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In my class it was said that

"A tangent vector $X \in T_p(\mathbb{R}^n)$ acts on a one-form to give a real number"

and

"A one-form acts on a tangent vector to give a real number"

Now the 'tangent space' $T_p(\mathbb{R}^n)$ is a $n$-dimensional vector space and the elements of $T_p(\mathbb{R}^n)$ which we call tangent vectors are actually derivations, which are linear maps $w : C^{\infty}(\mathbb{R}^n) \to \mathbb{R}$ satisfying a product rule.

One-forms are elements of the dual vector space $T_p^*(\mathbb{R}^n)$, which we call the cotangent space. They are by definition of a dual vector space, linear maps from $T_p(\mathbb{R}^n)$ to $\mathbb{R}$, e.g $f : T_p(\mathbb{R}^n) \to \mathbb{R}$. From this it is easy to see that a one-form takes as input a tangent vector and outputs a real number.

However I'm having trouble seeing how a tangent vector (derivation) takes as input a one-form to output a real number since it's domain isn't even $T_p^*(\mathbb{R}^n)$.

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"tangent vectors act on $1$-forms": there is a linear map form the linear space of tangent vectors to a linear space of $1$-forms (the bidual space of the tangent space) that takes $1$-forms to reals. What is not stated explicitly is by what map this action happens.

In this case it is always meant the "evaluation of the $1$-form on the tangent vector" map: $$T_p(\mathbb{R}^n)\to T^{**}_p(\mathbb{R}^n); X\mapsto(f\mapsto f(X))$$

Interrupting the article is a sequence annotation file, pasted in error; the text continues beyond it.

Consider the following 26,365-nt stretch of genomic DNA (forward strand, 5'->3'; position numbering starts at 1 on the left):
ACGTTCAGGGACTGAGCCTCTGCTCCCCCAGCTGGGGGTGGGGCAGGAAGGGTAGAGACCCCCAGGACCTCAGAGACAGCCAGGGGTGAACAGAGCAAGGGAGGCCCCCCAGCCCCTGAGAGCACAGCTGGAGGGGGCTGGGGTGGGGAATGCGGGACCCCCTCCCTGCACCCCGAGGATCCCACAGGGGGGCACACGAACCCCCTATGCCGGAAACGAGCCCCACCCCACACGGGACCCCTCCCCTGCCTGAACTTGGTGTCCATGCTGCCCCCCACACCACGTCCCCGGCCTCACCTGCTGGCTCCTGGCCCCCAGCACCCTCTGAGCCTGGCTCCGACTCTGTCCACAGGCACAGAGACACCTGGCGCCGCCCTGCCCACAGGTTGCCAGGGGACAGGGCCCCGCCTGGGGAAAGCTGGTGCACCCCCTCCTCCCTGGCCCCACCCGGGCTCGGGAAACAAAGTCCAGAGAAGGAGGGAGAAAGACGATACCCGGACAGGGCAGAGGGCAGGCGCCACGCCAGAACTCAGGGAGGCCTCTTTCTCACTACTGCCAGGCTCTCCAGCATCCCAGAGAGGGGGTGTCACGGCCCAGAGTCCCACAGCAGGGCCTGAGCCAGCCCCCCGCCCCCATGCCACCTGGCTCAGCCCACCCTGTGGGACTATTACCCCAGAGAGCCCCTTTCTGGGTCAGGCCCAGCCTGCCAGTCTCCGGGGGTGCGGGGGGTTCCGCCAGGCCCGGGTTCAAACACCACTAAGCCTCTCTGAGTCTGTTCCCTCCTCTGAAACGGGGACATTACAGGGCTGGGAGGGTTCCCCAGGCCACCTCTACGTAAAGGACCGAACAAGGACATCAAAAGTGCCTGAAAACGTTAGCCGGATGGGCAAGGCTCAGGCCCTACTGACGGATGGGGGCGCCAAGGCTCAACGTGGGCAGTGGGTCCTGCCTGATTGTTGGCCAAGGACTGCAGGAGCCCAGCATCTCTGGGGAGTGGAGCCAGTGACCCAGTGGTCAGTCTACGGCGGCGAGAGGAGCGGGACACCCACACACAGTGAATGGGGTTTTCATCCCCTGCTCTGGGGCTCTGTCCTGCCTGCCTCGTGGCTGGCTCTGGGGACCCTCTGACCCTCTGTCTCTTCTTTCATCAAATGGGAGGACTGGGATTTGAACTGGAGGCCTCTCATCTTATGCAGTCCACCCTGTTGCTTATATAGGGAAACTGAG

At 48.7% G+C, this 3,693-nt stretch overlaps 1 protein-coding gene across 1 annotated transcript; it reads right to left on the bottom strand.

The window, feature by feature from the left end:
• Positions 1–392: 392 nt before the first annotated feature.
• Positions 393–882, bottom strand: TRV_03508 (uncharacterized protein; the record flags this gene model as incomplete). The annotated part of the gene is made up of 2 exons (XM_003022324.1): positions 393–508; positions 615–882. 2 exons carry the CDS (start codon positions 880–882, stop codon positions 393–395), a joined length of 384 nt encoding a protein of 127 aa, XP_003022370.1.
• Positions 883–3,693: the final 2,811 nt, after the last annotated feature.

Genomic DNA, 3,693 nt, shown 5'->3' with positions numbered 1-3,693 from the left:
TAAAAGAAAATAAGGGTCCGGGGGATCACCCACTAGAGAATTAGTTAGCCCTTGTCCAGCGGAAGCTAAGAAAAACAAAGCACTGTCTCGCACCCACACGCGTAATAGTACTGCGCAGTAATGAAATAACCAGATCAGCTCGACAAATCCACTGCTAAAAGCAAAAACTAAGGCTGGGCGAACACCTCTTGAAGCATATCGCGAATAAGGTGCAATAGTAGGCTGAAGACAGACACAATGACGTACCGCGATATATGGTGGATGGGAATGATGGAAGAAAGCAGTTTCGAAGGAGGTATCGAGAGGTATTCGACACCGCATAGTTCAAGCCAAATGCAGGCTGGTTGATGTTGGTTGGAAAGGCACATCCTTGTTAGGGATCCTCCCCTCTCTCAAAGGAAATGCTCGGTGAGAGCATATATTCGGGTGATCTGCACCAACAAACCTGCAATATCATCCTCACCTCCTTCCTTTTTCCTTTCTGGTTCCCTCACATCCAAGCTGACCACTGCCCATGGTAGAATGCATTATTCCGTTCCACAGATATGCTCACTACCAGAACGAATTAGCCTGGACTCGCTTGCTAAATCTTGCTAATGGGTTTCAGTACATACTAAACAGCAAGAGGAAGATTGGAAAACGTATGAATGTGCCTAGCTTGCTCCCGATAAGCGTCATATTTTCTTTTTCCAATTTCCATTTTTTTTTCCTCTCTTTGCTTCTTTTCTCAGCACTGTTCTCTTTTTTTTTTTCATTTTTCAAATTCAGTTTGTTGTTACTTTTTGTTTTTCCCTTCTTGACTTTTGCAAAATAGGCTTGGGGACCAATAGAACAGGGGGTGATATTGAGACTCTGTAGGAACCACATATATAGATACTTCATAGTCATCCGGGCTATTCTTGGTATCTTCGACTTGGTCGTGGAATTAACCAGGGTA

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You are right, but given a linear space $X$ there is a natural embedding of $X$ into $X^{**}$ by reversing the application. Let $x \in X$ and $f \in X^{*}$ and define $\omega_x \in X^{**} $ by $\omega_x(f) = f (x). $

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You are putting too much significance on the word "act", taking it to mean that the object itself should necessarily (and strictly) be a function whose domain includes what they are supposed to act upon.

An analogy is the following: Imagine a ruler (among a set $A$ of rulers with different scaling) and a piece of string (among a set $B$ of strings of different lengths). When you fix a ruler, it "acts" upon the strings by measuring them, and returns a number (their length). When you fix a string, it "acts" upon the rulers by being measured by them, and returns a number (the length of the string according to the scalings). Rulers and objects are, clearly, not functions which take each other as arguments strictly speaking, but they can be interpreted as so in the above sense. This is what happens with tangent vectors.

In the above framework, we can see the mapping \begin{align*} A \times B &\to \mathbb{R} \\ (R,O) &\to \text{Length of $O$ according to $R$}. \end{align*} We now have two natural mappings $\mathfrak{f}:A \to \mathcal{F}(B;\mathbb{R})$ and $\mathfrak{g}:B \to \mathcal{F}(A;\mathbb{R})$, which are just fixing an input of the above mapping which takes two inputs.

Going back to the context of differential topology of your question (although this is essentially linear algebra), the above mappings translate to $$\mathfrak{f}:T_pM^* \to \mathrm{Hom}(T_pM;\mathbb{R})=T_pM^{*}$$ and $$\mathfrak{g}:T_pM \to \mathrm{Hom}(T_pM^*; \mathbb{R}) =T_pM^{**}. $$ The first map is just the identity, whereas the second map is the standard embedding of a vector space in its bidual. If you want to take the word "act" very seriously and strictly, then the text is actually talking about $\mathfrak{g}(X)$. But the usual advice is not to take words very seriously and strictly, particularly when a lot of identifications will happen, and when objects can have multiple roles and contexts.

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